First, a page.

Category Archives: FindBugs

FindBug: Solving DM_DEFAULT_ENCODING Warning When Using FileWriter

PROBLEM

Let’s assume we have the following code to write some data into a file:-

File file = new File(someFilePath);
Writer w = new FileWriter(file);
PrintWriter pw = new PrintWriter(w);
pw.println(someContent);
pw.close();

When running this code against a static code analysis tool, such as Findbugs, we get this high priority warning:-

Found reliance on default encoding in com.choonchernlim.epicapp.CodeGeneratorService.createFile(String): 
new java.io.FileWriter(File)

Found a call to a method which will perform a byte to String (or String 
to byte) conversion, and will assume that the default platform encoding 
is suitable. This will cause the application behaviour to vary between 
platforms. Use an alternative API and specify a charset name or Charset 
object explicitly. 

The Javadoc for FileWriter says:-

Convenience class for writing character files. The constructors of this class 
assume that the default character encoding and the default byte-buffer size are 
acceptable. To specify these values yourself, construct an OutputStreamWriter 
on a FileOutputStream.

Obviously, this class is too convenient and FindBugs is not happy about it. Further, there is no way to set a charset using FileWriter.

SOLUTION

To make FindBugs as happy as Pharrell Williams, we can use OutputStreamWriter instead because it allows us to specify a charset.

File file = new File(someFilePath);
Writer w = new OutputStreamWriter(new FileOutputStream(file), "UTF-8");
PrintWriter pw = new PrintWriter(w);
pw.println(someContent);
pw.close();

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Suppressing FindBugs Warnings

PROBLEM

FindBugs is one of the many great static code analysis tools that I use everyday. However, the generated report may usually contain a few false positives that forces me to weave through them whenever I rerun my build on Jenkins.

For example, I’m using Google Guava to construct my equals(...) and hashCode():-

public class Person {
    private String firstName;
    private String lastName;
    private Long age;

    @Override
    public boolean equals(Object o) {
        if (this == o) {
            return true;
        }
        if (o == null || getClass() != o.getClass()) {
            return false;
        }

        Person other = (Person) o;

        return Objects.equal(firstName, other.firstName) &&
               Objects.equal(lastName, other.lastName);
    }

    @Override
    public int hashCode() {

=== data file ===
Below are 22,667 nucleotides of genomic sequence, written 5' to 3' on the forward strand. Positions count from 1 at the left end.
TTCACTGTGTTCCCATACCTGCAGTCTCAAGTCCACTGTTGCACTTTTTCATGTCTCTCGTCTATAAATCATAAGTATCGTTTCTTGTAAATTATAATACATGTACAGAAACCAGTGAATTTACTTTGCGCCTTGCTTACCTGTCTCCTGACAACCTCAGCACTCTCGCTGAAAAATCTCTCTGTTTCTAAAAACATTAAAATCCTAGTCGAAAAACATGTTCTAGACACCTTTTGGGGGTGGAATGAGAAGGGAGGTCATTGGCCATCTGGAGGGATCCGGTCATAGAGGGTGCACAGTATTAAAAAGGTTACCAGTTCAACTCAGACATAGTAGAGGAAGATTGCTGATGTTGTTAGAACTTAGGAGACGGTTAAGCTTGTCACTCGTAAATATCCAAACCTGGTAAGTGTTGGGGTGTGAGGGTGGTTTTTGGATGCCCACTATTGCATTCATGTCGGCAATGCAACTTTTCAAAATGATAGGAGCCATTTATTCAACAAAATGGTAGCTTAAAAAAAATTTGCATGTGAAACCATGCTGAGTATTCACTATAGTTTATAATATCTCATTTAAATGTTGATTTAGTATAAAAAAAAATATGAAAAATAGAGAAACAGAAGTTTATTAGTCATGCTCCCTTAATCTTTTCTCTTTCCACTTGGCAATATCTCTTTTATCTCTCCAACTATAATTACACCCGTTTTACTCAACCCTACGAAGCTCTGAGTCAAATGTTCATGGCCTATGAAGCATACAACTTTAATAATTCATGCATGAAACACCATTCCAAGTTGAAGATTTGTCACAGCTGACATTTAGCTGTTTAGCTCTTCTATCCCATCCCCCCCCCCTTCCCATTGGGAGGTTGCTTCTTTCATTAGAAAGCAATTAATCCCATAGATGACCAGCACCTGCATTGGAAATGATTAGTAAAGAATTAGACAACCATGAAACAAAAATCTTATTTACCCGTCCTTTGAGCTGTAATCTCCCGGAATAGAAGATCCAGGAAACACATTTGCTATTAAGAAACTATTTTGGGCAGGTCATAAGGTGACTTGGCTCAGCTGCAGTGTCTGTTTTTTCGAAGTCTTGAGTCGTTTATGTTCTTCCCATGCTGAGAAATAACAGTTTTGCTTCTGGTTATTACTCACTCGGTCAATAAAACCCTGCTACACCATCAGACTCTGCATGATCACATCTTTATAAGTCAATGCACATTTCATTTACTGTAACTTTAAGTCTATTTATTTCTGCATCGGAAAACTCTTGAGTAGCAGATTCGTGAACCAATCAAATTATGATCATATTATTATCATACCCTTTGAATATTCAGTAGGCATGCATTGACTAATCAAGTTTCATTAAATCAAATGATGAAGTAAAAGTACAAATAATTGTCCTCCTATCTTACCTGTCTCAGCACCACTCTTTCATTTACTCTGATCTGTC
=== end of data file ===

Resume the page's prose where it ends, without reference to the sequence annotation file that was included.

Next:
return Objects.hashCode(firstName, lastName);
    }
		
    // getters and setters
}

FindBugs will produce a EQ_UNUSUAL warning with the following description:-

myproject.Person.equals(Object) is unusual

This class doesn't do any of the patterns we recognize for checking 
that the type of the argument is compatible with the type of the this 
object. There might not be anything wrong with this code, but it is 
worth reviewing. 

SOLUTION

There are 2 known ways that I know to suppress these warnings. One way is to create FindBugs filter files, which I find very tedious. The other way is to use FindBug’s annotations to do so, which is what I’m going to show here.

First, we need to include the neccessary dependency:-

<dependency>
    <groupId>net.sourceforge.findbugs</groupId>
    <artifactId>annotations</artifactId>
    <version>1.3.2</version>
</dependency>

Next, we annotation equals(...) to suppress that specific warning:-

public class Person {
    private String firstName;
    private String lastName;
    private Long age;

    @edu.umd.cs.findbugs.annotations.SuppressWarnings(value = "EQ_UNUSUAL", 
                                                      justification="Implemented using Google Guava")
    @Override
    public boolean equals(Object o) {
        if (this == o) {
            return true;
        }
        if (o == null || getClass() != o.getClass()) {
            return false;
        }

        Person other = (Person) o;

        return Objects.equal(firstName, other.firstName) &&
               Objects.equal(lastName, other.lastName);
    }

    @Override
    public int hashCode() {
        return Objects.hashCode(firstName, lastName);
    }

    // getters and setters
}

That’s it… it’s that simple.

Yes, I know there’s this ugly FindBugs dependency in my code. However, I’ll take that anyday so that I’m getting a cleaner report from FindBugs. I can also be absolutely sure that I have reviewed the generated warnings and decided that they are safe to be ignored.